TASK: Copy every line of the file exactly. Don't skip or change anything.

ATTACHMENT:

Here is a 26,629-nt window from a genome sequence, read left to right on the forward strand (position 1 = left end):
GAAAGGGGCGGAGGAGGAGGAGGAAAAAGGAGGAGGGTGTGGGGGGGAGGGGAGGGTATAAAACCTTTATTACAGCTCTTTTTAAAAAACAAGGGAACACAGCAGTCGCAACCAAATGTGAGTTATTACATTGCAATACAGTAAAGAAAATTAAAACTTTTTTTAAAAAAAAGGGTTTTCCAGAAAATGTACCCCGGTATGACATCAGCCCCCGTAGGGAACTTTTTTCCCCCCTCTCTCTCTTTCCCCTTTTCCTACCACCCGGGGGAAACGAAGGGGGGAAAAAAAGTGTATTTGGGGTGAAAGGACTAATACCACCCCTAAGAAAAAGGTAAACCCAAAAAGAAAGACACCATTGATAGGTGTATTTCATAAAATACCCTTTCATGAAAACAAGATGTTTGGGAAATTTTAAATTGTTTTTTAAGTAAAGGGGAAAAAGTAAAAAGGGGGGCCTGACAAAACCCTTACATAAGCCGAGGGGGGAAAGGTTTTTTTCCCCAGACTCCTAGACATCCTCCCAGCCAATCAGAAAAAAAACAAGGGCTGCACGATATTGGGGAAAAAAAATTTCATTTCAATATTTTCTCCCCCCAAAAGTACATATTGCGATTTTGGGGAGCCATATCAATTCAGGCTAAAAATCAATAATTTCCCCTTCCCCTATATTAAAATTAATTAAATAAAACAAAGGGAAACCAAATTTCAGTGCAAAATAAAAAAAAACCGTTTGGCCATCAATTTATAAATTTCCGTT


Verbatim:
Here is a 26,629-nt window from a genome sequence, read left to right on the forward strand (position 1 = left end):
GAAAGGGGCGGAGGAGGAGGAGGAAAAAGGAGGAGGGTGTGGGGGGGAGGGGAGGGTATAAAACCTTTATTACAGCTCTTTTTAAAAAACAAGGGAACACAGCAGTCGCAACCAAATGTGAGTTATTACATTGCAATACAGTAAAGAAAATTAAAACTTTTTTTAAAAAAAAGGGTTTTCCAGAAAATGTACCCCGGTATGACATCAGCCCCCGTAGGGAACTTTTTTCCCCCCTCTCTCTCTTTCCCCTTTTCCTACCACCCGGGGGAAACGAAGGGGGGAAAAAAAGTGTATTTGGGGTGAAAGGACTAATACCACCCCTAAGAAAAAGGTAAACCCAAAAAGAAAGACACCATTGATAGGTGTATTTCATAAAATACCCTTTCATGAAAACAAGATGTTTGGGAAATTTTAAATTGTTTTTTAAGTAAAGGGGAAAAAGTAAAAAGGGGGGCCTGACAAAACCCTTACATAAGCCGAGGGGGGAAAGGTTTTTTTCCCCAGACTCCTAGACATCCTCCCAGCCAATCAGAAAAAAAACAAGGGCTGCACGATATTGGGGAAAAAAAATTTCATTTCAATATTTTCTCCCCCCAAAAGTACATATTGCGATTTTGGGGAGCCATATCAATTCAGGCTAAAAATCAATAATTTCCCCTTCCCCTATATTAAAATTAATTAAATAAAACAAAGGGAAACCAAATTTCAGTGCAAAATAAAAAAAAACCGTTTGGCCATCAATTTATAAATTTCCGTT